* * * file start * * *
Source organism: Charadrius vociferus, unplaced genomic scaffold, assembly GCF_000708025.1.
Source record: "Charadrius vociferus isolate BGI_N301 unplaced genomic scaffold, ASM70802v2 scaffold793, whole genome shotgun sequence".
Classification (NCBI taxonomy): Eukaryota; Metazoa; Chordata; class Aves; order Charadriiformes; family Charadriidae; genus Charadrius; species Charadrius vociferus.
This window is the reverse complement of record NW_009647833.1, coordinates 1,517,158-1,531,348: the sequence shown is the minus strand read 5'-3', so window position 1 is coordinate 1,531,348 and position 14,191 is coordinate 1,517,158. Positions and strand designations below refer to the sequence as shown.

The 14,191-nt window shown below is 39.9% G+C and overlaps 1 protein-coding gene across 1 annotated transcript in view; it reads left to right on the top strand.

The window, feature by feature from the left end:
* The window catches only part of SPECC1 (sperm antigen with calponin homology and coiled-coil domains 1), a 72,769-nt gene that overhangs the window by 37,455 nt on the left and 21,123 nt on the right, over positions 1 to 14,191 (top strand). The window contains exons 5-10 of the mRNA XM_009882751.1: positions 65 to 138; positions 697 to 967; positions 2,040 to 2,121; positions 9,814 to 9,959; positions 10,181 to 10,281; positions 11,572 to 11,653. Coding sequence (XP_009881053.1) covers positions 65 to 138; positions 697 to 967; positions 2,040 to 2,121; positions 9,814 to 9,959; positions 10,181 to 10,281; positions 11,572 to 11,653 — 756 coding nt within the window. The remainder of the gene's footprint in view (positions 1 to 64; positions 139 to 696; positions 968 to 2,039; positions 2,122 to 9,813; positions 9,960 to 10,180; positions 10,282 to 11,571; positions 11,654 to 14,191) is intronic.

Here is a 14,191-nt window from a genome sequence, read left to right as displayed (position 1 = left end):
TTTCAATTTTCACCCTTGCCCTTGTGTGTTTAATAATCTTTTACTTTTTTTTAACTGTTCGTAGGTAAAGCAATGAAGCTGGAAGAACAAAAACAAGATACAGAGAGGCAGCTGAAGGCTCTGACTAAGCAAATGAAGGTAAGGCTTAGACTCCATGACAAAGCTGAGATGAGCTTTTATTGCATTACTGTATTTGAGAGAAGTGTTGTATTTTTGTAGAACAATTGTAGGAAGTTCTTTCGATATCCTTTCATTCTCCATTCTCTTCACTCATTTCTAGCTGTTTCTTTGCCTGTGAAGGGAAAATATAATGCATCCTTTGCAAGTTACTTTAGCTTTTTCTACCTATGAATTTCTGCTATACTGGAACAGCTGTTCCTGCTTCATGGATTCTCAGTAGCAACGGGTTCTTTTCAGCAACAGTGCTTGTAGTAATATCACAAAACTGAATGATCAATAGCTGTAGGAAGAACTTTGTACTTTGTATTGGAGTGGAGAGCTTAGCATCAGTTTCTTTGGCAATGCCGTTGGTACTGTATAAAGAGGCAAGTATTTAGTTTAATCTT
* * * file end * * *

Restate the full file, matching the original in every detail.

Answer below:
Source organism: Charadrius vociferus, unplaced genomic scaffold, assembly GCF_000708025.1.
Source record: "Charadrius vociferus isolate BGI_N301 unplaced genomic scaffold, ASM70802v2 scaffold793, whole genome shotgun sequence".
Classification (NCBI taxonomy): Eukaryota; Metazoa; Chordata; class Aves; order Charadriiformes; family Charadriidae; genus Charadrius; species Charadrius vociferus.
This window is the reverse complement of record NW_009647833.1, coordinates 1,517,158-1,531,348: the sequence shown is the minus strand read 5'-3', so window position 1 is coordinate 1,531,348 and position 14,191 is coordinate 1,517,158. Positions and strand designations below refer to the sequence as shown.

The 14,191-nt window shown below is 39.9% G+C and overlaps 1 protein-coding gene across 1 annotated transcript in view; it reads left to right on the top strand.

The window, feature by feature from the left end:
* The window catches only part of SPECC1 (sperm antigen with calponin homology and coiled-coil domains 1), a 72,769-nt gene that overhangs the window by 37,455 nt on the left and 21,123 nt on the right, over positions 1 to 14,191 (top strand). The window contains exons 5-10 of the mRNA XM_009882751.1: positions 65 to 138; positions 697 to 967; positions 2,040 to 2,121; positions 9,814 to 9,959; positions 10,181 to 10,281; positions 11,572 to 11,653. Coding sequence (XP_009881053.1) covers positions 65 to 138; positions 697 to 967; positions 2,040 to 2,121; positions 9,814 to 9,959; positions 10,181 to 10,281; positions 11,572 to 11,653 — 756 coding nt within the window. The remainder of the gene's footprint in view (positions 1 to 64; positions 139 to 696; positions 968 to 2,039; positions 2,122 to 9,813; positions 9,960 to 10,180; positions 10,282 to 11,571; positions 11,654 to 14,191) is intronic.

Here is a 14,191-nt window from a genome sequence, read left to right as displayed (position 1 = left end):
TTTCAATTTTCACCCTTGCCCTTGTGTGTTTAATAATCTTTTACTTTTTTTTAACTGTTCGTAGGTAAAGCAATGAAGCTGGAAGAACAAAAACAAGATACAGAGAGGCAGCTGAAGGCTCTGACTAAGCAAATGAAGGTAAGGCTTAGACTCCATGACAAAGCTGAGATGAGCTTTTATTGCATTACTGTATTTGAGAGAAGTGTTGTATTTTTGTAGAACAATTGTAGGAAGTTCTTTCGATATCCTTTCATTCTCCATTCTCTTCACTCATTTCTAGCTGTTTCTTTGCCTGTGAAGGGAAAATATAATGCATCCTTTGCAAGTTACTTTAGCTTTTTCTACCTATGAATTTCTGCTATACTGGAACAGCTGTTCCTGCTTCATGGATTCTCAGTAGCAACGGGTTCTTTTCAGCAACAGTGCTTGTAGTAATATCACAAAACTGAATGATCAATAGCTGTAGGAAGAACTTTGTACTTTGTATTGGAGTGGAGAGCTTAGCATCAGTTTCTTTGGCAATGCCGTTGGTACTGTATAAAGAGGCAAGTATTTAGTTTAATCTT